Sources: http://magyarhonved.blogspot.com.ar/201 ... chive.html
Magyar Királyi Honvédség gyorscsapatai 1938–1941. Kiss Gábor Ferenc.

Cheers. Raúl M 8-).
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tigre
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Re: Violent inter-Axis incidents

Postby tigre » 29 Nov 2015 15:22

Hello to all :D; something more..............................

Advance in the Carpathians.

Sources: Magyar Királyi Honvédség gyorscsapatai 1938–1941. Kiss Gábor Ferenc.

Cheers. Raúl M 8-).
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Sid Guttridge
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Re: Violent inter-Axis incidents

Postby Sid Guttridge » 30 Nov 2015 15:05

Hi Tigre,

Another series of interesting posts and links on obscure subject areas. Thanks.

A British journalist was in Carpatho-Ukraine at the time of the Hungarian invasion and published a descriptive book on the subject entitled, from memory, Republic for a Day. It contains a few photos of the Sich Guard.

I tried to buy a copy on Amazon a few years ago, but the price was already very high.

Cheers,

Sid.

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Re: Violent inter-Axis incidents

Postby Sid Guttridge » 30 Nov 2015 15:06

Hi Tigre,

Another series of interesting posts and links on obscure subject areas. Thanks.

A British journalist was in Carpatho-Ukraine at the time of the Hungarian invasion and published a descriptive book on the subject entitled, from memory, Republic for a Day. It contains a few photos of the Sich Guard.

I tried to buy a copy on Amazon a few years ago, but the price was already very high.

Cheers,

Sid.

P.S. https://books.google.co.uk/books?id=3PZ ... q=Carpatho

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Re: Violent inter-Axis incidents

Postby Pavel Novak » 01 Dec 2015 23:36

It is interesting to see Hungarian view of the events. From Czech point of view I can say that Czechoslovakia has not initiated any hostilities against Hungary on 14th March 1939. That was just Hungarian propaganda to launch their invasion. The Czechoslovak troops in the area (peacetime 12th Division) has only 50 % strength available. Initially Czechoslovak local command planned to counterattack Hungarian advance with reinforcement from forces in Slovakia but due to obvious reasons the order to withdraw was sent from Prague on 15th March. Most of units retreated to Slovakia the rest to Romania.

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Re: Violent inter-Axis incidents

Postby Sid Guttridge » 02 Dec 2015 11:44

Hi Pavel,

I agree. The understrength Czechoslovak 12th Division (which was essentially of Czech personnel from the other end of the country), performed rather well in a very difficult situation in 1938-39. It seems to have been pretty effective against Hungary-based "Ragged Guard" guerrillas in late 1938 (capturing hundreds) and managed to extricate its men from Ruthenia without serious loss in March 1939, even though the Czecho-Slovak state had collapsed and Slovakia had declared independence behind its back. Furthermore, it was faced simultaneously by a Ukrainian Sic Guard revolt in Ruthenia and a Hungarian invasion of the province.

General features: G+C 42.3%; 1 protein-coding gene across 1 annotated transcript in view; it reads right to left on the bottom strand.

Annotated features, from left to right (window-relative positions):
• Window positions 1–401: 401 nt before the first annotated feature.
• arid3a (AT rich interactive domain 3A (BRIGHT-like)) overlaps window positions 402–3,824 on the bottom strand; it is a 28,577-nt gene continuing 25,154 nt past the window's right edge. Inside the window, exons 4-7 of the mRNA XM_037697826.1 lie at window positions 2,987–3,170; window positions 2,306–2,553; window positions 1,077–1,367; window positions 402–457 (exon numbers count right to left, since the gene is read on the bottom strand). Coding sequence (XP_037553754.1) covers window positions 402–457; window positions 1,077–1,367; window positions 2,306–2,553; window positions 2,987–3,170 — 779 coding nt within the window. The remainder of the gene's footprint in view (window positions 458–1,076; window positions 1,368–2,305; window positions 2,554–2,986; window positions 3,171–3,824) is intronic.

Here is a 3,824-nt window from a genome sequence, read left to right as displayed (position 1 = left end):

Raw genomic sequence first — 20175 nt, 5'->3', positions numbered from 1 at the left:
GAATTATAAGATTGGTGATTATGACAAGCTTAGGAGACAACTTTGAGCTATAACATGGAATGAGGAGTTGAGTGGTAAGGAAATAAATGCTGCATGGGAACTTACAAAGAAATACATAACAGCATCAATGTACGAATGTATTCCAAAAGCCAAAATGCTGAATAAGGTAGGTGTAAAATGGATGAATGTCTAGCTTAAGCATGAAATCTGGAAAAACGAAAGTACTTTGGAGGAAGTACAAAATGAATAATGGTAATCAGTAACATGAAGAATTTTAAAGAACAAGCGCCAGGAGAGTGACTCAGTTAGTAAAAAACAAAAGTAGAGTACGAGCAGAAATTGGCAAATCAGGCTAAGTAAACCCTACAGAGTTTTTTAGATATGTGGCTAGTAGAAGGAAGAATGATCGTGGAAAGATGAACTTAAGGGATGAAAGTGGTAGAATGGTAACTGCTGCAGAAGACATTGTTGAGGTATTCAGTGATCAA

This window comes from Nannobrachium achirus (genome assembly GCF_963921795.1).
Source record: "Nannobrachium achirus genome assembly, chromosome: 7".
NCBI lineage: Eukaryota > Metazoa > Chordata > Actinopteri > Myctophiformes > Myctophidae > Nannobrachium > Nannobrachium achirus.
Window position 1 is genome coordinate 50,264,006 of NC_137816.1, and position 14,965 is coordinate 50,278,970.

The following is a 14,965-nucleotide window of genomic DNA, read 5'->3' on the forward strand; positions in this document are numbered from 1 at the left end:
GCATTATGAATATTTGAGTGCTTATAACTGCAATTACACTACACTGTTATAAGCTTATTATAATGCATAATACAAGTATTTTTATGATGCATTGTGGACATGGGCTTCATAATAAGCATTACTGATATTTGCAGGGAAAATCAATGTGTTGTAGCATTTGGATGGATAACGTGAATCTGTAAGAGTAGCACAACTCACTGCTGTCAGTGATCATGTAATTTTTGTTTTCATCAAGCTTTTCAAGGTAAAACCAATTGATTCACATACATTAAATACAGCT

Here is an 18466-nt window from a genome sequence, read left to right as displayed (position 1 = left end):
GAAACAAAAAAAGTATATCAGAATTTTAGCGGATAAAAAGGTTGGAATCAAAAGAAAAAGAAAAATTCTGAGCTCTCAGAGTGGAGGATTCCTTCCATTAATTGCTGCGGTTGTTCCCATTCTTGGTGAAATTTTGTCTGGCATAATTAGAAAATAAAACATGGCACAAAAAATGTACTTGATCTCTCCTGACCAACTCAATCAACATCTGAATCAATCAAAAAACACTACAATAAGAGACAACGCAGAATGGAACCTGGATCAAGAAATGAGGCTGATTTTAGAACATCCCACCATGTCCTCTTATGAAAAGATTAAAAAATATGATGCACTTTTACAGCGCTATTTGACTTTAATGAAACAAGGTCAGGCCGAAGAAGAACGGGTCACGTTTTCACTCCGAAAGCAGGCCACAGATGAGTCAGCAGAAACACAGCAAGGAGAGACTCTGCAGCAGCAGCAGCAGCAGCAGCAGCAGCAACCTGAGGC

Cheers,

Sid.

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tigre
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Re: Violent inter-Axis incidents

Postby tigre » 05 Dec 2015 04:34

Hello to all :D; Sid and Pavel thanks for sharing your points of view here :wink:. Now a little more...............

The Slovak independence 1939

On 9th March — as reported on the 10th by the German Telegraphic Bureau — M. Hacha, President of the Czecho-Slovak Republic, removed the Tiso Government from office by means of a coup-d’etat, and appointed M. Joseph Sivak as Slovak Premier and M. Charles Sidor as Political Minister. Simultaneously, Czech troops occupied the Slovak towns and proclaimed martial law.

On 10th March, Mgr. Tiso, informed Vienna that he and the other members of the Slovak Cabinet had been removed from office against their will by the Central Government, and that this was an unconstitutional act.

After Mgr. Tiso's Note had been despatched, President Hacha removed M. Sivak from office and, on the recommendation of the Committee of the Slovak Diet, appointed M. Sidor as Premier, making at the same time other changes in the Cabinet. Mgr. Tiso, accompanied by his deputy in the former Cabinet, M. Durchansky, left for Berlin by aeroplane. On 13th March, both Mgr. Tiso and M. Durchansky had an audience with Herr Hitler, who spoke with them in the presence of the German Foreign Minister. That same day an official communique was issued in Berlin in which it was stated that the attempt to settle the relations between the different racial groups in Czecho-Slovakia in a peaceful manner and in the spirit of the Munich Agreement had failed.